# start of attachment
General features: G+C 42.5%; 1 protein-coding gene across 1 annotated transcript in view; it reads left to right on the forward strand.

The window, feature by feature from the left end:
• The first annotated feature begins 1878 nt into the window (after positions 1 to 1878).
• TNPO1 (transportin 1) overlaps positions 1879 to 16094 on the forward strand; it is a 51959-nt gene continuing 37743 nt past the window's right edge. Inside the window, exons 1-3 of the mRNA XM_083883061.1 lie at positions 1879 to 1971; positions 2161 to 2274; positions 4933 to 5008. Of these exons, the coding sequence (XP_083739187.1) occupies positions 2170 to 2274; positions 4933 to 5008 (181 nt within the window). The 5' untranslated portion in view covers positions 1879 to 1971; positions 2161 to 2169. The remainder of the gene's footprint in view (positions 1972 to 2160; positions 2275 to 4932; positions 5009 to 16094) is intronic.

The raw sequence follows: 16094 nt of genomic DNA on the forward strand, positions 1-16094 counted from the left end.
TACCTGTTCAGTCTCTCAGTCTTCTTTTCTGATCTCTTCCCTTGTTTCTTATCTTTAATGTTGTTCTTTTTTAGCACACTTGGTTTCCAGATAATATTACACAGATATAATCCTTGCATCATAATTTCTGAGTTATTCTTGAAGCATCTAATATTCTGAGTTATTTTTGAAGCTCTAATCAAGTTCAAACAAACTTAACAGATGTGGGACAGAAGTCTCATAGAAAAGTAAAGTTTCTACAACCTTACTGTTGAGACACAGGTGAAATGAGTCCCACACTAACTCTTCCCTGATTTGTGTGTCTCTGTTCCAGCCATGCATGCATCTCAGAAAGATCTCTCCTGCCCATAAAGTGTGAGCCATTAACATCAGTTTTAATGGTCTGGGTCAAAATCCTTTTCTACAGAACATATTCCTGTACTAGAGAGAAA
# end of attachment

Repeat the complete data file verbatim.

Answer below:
General features: G+C 42.5%; 1 protein-coding gene across 1 annotated transcript in view; it reads left to right on the forward strand.

The window, feature by feature from the left end:
• The first annotated feature begins 1878 nt into the window (after positions 1 to 1878).
• TNPO1 (transportin 1) overlaps positions 1879 to 16094 on the forward strand; it is a 51959-nt gene continuing 37743 nt past the window's right edge. Inside the window, exons 1-3 of the mRNA XM_083883061.1 lie at positions 1879 to 1971; positions 2161 to 2274; positions 4933 to 5008. Of these exons, the coding sequence (XP_083739187.1) occupies positions 2170 to 2274; positions 4933 to 5008 (181 nt within the window). The 5' untranslated portion in view covers positions 1879 to 1971; positions 2161 to 2169. The remainder of the gene's footprint in view (positions 1972 to 2160; positions 2275 to 4932; positions 5009 to 16094) is intronic.

The raw sequence follows: 16094 nt of genomic DNA on the forward strand, positions 1-16094 counted from the left end.
TACCTGTTCAGTCTCTCAGTCTTCTTTTCTGATCTCTTCCCTTGTTTCTTATCTTTAATGTTGTTCTTTTTTAGCACACTTGGTTTCCAGATAATATTACACAGATATAATCCTTGCATCATAATTTCTGAGTTATTCTTGAAGCATCTAATATTCTGAGTTATTTTTGAAGCTCTAATCAAGTTCAAACAAACTTAACAGATGTGGGACAGAAGTCTCATAGAAAAGTAAAGTTTCTACAACCTTACTGTTGAGACACAGGTGAAATGAGTCCCACACTAACTCTTCCCTGATTTGTGTGTCTCTGTTCCAGCCATGCATGCATCTCAGAAAGATCTCTCCTGCCCATAAAGTGTGAGCCATTAACATCAGTTTTAATGGTCTGGGTCAAAATCCTTTTCTACAGAACATATTCCTGTACTAGAGAGAAA